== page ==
The 100 #59 – Overflow IV…

Overflow 1On my way back from the dentist, located on Vancouver’s north shore, I came across this sculpture. And just when I thought I had exhausted all textual art in this city…

Overflow 2This stainless steel sculpture, titled: OVERFLOW IV is by Spanish artist Jaume Plensa and dated 2007.

Overflow 3I am showing three different angles and really enjoyed the see-through quality of the work – it was solidly present and yet it also tended to disappear or integrate with the sky, buildings, trees and traffic around it. I couldn’t detect any hidden messages in the letters, they are just letters although they also form the outer surface of a seated human figure.

I wondered how much of our perceived reality of ourselves and of the world consists of words (which consist of letters). Mostly we label things with words and symbols and move on. It is maybe only the artist and the poet who see beyond labels.

To see is to forget the name of the thing one sees. – Paul Valery

To define a thing is to substitute the definition for the thing itself. – Georges Braque

Zen is the madman yelling, “If you wanta tell me that the stars are not words, then stop calling them stars!” – Jack Kerouac

‘The 100′ series was initiated by my 100th Post in April 2012. As text and images are the essence of my blog I will post 100 pieces of textual art from historical and contemporary artists and from my own hand. To view the series to date click on ‘The 100’ in my Category Menu.

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30 thoughts on “The 100 #59 – Overflow IV…

  1. Hi John, this is an intruiging sculpture, the transparant human figure assimilating with the surroundings. Those letters maybe are like apples growing on trees. We humans have letters? 🙂

  2. A great addition to the series. I’ve always liked this artists work with text. Your quotes included are “spot on”. Didn’t remember the Kerouac quote and so that was a refreshing surprise. Have to add it to my list of favorite quotes. Great post today John. It seems the the nature of language is always the struggle to arrange it in a meaningful way.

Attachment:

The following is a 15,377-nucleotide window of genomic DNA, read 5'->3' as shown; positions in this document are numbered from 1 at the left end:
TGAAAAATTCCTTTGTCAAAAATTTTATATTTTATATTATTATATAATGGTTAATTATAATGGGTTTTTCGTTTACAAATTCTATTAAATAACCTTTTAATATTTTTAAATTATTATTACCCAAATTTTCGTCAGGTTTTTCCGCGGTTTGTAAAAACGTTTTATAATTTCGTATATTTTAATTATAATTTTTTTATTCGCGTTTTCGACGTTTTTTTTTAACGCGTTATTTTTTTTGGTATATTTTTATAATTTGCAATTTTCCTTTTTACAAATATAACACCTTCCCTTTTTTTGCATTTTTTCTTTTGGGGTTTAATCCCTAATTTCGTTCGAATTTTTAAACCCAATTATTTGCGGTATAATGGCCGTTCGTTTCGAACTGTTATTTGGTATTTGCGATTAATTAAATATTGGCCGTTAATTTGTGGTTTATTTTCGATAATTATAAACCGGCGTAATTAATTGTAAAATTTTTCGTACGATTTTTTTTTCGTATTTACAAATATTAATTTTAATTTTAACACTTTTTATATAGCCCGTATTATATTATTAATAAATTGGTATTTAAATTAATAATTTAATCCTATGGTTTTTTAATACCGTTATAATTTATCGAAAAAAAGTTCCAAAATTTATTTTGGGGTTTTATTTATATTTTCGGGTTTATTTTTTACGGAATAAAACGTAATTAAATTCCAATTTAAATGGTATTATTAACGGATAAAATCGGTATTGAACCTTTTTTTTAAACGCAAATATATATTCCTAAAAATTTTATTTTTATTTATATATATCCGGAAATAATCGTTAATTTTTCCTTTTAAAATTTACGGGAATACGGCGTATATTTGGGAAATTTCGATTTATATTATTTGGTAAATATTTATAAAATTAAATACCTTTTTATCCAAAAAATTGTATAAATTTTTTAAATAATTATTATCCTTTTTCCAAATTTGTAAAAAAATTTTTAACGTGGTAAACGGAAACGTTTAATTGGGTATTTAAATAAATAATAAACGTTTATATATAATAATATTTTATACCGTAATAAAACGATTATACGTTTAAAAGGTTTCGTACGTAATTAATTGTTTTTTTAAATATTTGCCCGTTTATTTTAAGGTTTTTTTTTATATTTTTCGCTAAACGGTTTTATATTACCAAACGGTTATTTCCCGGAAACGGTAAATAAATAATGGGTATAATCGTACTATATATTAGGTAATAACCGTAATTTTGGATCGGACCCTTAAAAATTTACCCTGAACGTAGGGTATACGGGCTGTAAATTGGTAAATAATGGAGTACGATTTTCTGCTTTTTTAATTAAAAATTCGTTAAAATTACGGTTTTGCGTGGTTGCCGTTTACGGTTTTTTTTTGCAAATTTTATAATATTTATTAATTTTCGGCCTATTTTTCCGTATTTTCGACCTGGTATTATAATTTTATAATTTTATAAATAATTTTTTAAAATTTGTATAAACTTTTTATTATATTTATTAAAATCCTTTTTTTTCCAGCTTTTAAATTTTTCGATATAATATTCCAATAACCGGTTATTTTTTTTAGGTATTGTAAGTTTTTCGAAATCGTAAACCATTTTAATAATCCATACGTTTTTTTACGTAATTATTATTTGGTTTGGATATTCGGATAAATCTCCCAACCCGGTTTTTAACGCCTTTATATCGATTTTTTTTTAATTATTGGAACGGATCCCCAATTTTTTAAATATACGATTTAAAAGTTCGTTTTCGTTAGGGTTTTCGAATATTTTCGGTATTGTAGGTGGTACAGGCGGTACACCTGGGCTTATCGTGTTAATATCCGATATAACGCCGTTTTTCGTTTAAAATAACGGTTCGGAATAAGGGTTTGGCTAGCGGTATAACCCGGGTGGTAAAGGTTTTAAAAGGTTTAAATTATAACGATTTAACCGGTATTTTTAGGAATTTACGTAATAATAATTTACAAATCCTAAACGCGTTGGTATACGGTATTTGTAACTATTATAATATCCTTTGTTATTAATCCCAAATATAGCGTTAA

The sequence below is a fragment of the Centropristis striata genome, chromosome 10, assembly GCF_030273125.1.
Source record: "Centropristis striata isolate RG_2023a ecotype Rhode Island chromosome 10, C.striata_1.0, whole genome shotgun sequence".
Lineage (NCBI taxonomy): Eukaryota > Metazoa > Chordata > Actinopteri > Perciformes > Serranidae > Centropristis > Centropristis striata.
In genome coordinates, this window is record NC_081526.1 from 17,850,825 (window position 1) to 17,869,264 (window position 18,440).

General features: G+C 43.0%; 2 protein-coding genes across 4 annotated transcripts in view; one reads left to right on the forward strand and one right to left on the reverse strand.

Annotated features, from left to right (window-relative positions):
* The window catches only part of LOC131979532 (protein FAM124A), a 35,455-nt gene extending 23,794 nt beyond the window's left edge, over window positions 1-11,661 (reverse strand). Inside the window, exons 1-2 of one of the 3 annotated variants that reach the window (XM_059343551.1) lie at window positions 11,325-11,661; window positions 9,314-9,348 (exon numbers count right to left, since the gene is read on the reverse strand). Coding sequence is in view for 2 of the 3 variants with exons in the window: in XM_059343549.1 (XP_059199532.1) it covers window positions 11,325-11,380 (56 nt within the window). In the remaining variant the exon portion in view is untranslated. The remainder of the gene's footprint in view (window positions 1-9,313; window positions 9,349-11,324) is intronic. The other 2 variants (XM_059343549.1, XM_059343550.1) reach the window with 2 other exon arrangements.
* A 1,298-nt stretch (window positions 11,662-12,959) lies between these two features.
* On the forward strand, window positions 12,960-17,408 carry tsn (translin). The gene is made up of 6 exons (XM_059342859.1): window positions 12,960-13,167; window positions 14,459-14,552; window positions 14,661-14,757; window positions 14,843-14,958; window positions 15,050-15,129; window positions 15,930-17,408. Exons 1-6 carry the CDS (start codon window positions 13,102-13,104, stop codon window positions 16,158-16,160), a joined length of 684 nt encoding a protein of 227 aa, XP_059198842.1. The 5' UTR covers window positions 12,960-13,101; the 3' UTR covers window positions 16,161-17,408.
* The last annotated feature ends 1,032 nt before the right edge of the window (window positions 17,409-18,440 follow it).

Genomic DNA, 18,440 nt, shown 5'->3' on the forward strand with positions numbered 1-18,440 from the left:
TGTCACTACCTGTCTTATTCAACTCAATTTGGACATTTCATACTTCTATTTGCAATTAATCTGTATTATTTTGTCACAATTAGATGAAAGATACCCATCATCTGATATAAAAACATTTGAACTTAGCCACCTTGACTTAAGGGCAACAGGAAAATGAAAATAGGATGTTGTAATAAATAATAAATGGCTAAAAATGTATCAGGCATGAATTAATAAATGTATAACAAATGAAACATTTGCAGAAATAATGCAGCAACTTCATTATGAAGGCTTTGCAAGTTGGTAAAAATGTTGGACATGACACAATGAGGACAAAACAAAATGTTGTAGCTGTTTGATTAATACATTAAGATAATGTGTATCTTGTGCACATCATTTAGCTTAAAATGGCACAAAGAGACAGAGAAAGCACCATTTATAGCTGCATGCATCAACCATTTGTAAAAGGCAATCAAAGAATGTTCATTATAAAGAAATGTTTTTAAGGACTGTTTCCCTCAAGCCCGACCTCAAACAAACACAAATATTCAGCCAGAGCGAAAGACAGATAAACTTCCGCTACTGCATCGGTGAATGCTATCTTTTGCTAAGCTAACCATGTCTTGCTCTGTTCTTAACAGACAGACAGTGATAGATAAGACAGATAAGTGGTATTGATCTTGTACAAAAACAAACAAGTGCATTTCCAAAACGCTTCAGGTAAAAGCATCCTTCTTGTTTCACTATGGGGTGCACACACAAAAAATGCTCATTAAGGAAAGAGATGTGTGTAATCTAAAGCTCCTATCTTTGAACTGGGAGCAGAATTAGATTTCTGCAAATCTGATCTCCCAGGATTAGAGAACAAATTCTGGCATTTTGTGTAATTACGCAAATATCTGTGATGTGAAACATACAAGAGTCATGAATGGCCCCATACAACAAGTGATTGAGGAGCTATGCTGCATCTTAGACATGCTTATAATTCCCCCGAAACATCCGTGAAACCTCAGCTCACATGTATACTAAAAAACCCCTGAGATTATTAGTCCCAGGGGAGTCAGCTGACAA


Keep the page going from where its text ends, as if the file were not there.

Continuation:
3. I believe that very often we do see the things we want to see and each of us – in our own way. Especially when it gets to art – how many and absolutely different are the interpretations of something one person has created. And this one is definitely a thought – provoking!

    1. Your thoughts are right on Esenga. We necessarily live in world of words, definitions and labels and although we need them they do restrict our seeing and thinking. In passing we look at a tree – we see the label and a convenient tree symbol but not the texture, multi colours, shapes and forms that make up that particular tree. It takes time that most don’t have to stop and really see. We tend to do the same for people – labeling and stereotyping them until we take the time to know them beyond words. At the same time, and as a poet you know, that we can also use words to dissolve the labels and get to the essence…

      1. Yes, John, stereotyping and labeling has become a very usual thing, and there can always be found different excuses – lack of time, lack of interest etc. Yet I would say it’s the simplest way that takes the least effort. Like putting all the art in one pile, music – in another, literature – in the third one. Losing the…surprise, joy, even wonder of looking beyond the surface and discovering.

  4. Fantastic! I love the continuous overflow yet the void is unaffected. Where is this piece John, I would love to see it?
    I totally agree with your comment on the letters/words as I unconsciously looked right past them.
    What a great city we live in!

    1. It’s on the north shore, in the new waterfront park in the 1300 block, Marine Drive, Ambleside Village – just up from the Ferry Building Gallery. Thanks for your perceptive comment Jackie. Did I know we were both Vancouverites? If so I had forgotten – which neighborhood is yours?

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